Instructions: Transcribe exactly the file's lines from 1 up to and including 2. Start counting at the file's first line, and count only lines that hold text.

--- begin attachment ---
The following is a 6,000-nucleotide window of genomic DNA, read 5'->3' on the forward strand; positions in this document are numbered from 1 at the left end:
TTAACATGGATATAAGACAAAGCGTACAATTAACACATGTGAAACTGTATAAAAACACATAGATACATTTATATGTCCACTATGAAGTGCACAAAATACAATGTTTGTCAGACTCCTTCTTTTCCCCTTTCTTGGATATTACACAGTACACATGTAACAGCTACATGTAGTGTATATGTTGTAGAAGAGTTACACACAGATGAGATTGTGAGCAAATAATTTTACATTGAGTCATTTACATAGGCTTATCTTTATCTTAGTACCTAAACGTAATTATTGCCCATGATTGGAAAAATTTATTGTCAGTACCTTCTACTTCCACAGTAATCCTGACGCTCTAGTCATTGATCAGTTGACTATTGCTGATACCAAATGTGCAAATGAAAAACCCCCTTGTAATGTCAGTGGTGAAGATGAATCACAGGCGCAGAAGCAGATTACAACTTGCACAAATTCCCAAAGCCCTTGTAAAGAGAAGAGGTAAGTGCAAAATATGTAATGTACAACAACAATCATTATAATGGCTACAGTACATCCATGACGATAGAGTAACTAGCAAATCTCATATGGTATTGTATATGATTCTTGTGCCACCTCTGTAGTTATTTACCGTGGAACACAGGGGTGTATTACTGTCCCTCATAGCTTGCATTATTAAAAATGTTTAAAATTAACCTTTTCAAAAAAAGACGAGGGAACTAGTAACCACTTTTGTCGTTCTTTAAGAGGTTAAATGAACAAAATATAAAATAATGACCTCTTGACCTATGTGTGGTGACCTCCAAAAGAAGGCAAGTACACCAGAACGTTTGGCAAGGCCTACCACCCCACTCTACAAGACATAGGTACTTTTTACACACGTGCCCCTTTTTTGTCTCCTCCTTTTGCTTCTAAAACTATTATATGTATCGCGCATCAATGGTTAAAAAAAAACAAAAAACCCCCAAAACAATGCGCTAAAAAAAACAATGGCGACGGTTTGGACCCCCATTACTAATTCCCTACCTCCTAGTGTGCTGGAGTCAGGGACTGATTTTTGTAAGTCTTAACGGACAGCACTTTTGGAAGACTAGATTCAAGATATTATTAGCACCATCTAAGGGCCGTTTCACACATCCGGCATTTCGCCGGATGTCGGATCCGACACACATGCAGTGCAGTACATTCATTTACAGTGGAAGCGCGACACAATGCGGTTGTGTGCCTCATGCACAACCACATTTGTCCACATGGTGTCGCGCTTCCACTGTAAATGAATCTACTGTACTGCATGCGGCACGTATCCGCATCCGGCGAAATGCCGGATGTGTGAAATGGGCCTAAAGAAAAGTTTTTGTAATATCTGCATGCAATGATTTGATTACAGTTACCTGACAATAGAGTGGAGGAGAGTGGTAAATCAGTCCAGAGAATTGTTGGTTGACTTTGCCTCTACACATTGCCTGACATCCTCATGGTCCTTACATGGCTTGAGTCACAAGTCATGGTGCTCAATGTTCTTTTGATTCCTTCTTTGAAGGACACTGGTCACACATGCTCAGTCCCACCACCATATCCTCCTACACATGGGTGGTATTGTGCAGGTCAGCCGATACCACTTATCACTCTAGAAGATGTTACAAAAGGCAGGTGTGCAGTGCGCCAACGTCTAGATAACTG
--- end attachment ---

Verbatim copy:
The following is a 6,000-nucleotide window of genomic DNA, read 5'->3' on the forward strand; positions in this document are numbered from 1 at the left end:
TTAACATGGATATAAGACAAAGCGTACAATTAACACATGTGAAACTGTATAAAAACACATAGATACATTTATATGTCCACTATGAAGTGCACAAAATACAATGTTTGTCAGACTCCTTCTTTTCCCCTTTCTTGGATATTACACAGTACACATGTAACAGCTACATGTAGTGTATATGTTGTAGAAGAGTTACACACAGATGAGATTGTGAGCAAATAATTTTACATTGAGTCATTTACATAGGCTTATCTTTATCTTAGTACCTAAACGTAATTATTGCCCATGATTGGAAAAATTTATTGTCAGTACCTTCTACTTCCACAGTAATCCTGACGCTCTAGTCATTGATCAGTTGACTATTGCTGATACCAAATGTGCAAATGAAAAACCCCCTTGTAATGTCAGTGGTGAAGATGAATCACAGGCGCAGAAGCAGATTACAACTTGCACAAATTCCCAAAGCCCTTGTAAAGAGAAGAGGTAAGTGCAAAATATGTAATGTACAACAACAATCATTATAATGGCTACAGTACATCCATGACGATAGAGTAACTAGCAAATCTCATATGGTATTGTATATGATTCTTGTGCCACCTCTGTAGTTATTTACCGTGGAACACAGGGGTGTATTACTGTCCCTCATAGCTTGCATTATTAAAAATGTTTAAAATTAACCTTTTCAAAAAAAGACGAGGGAACTAGTAACCACTTTTGTCGTTCTTTAAGAGGTTAAATGAACAAAATATAAAATAATGACCTCTTGACCTATGTGTGGTGACCTCCAAAAGAAGGCAAGTACACCAGAACGTTTGGCAAGGCCTACCACCCCACTCTACAAGACATAGGTACTTTTTACACACGTGCCCCTTTTTTGTCTCCTCCTTTTGCTTCTAAAACTATTATATGTATCGCGCATCAATGGTTAAAAAAAAACAAAAAACCCCCAAAACAATGCGCTAAAAAAAACAATGGCGACGGTTTGGACCCCCATTACTAATTCCCTACCTCCTAGTGTGCTGGAGTCAGGGACTGATTTTTGTAAGTCTTAACGGACAGCACTTTTGGAAGACTAGATTCAAGATATTATTAGCACCATCTAAGGGCCGTTTCACACATCCGGCATTTCGCCGGATGTCGGATCCGACACACATGCAGTGCAGTACATTCATTTACAGTGGAAGCGCGACACAATGCGGTTGTGTGCCTCATGCACAACCACATTTGTCCACATGGTGTCGCGCTTCCACTGTAAATGAATCTACTGTACTGCATGCGGCACGTATCCGCATCCGGCGAAATGCCGGATGTGTGAAATGGGCCTAAAGAAAAGTTTTTGTAATATCTGCATGCAATGATTTGATTACAGTTACCTGACAATAGAGTGGAGGAGAGTGGTAAATCAGTCCAGAGAATTGTTGGTTGACTTTGCCTCTACACATTGCCTGACATCCTCATGGTCCTTACATGGCTTGAGTCACAAGTCATGGTGCTCAATGTTCTTTTGATTCCTTCTTTGAAGGACACTGGTCACACATGCTCAGTCCCACCACCATATCCTCCTACACATGGGTGGTATTGTGCAGGTCAGCCGATACCACTTATCACTCTAGAAGATGTTACAAAAGGCAGGTGTGCAGTGCGCCAACGTCTAGATAACTG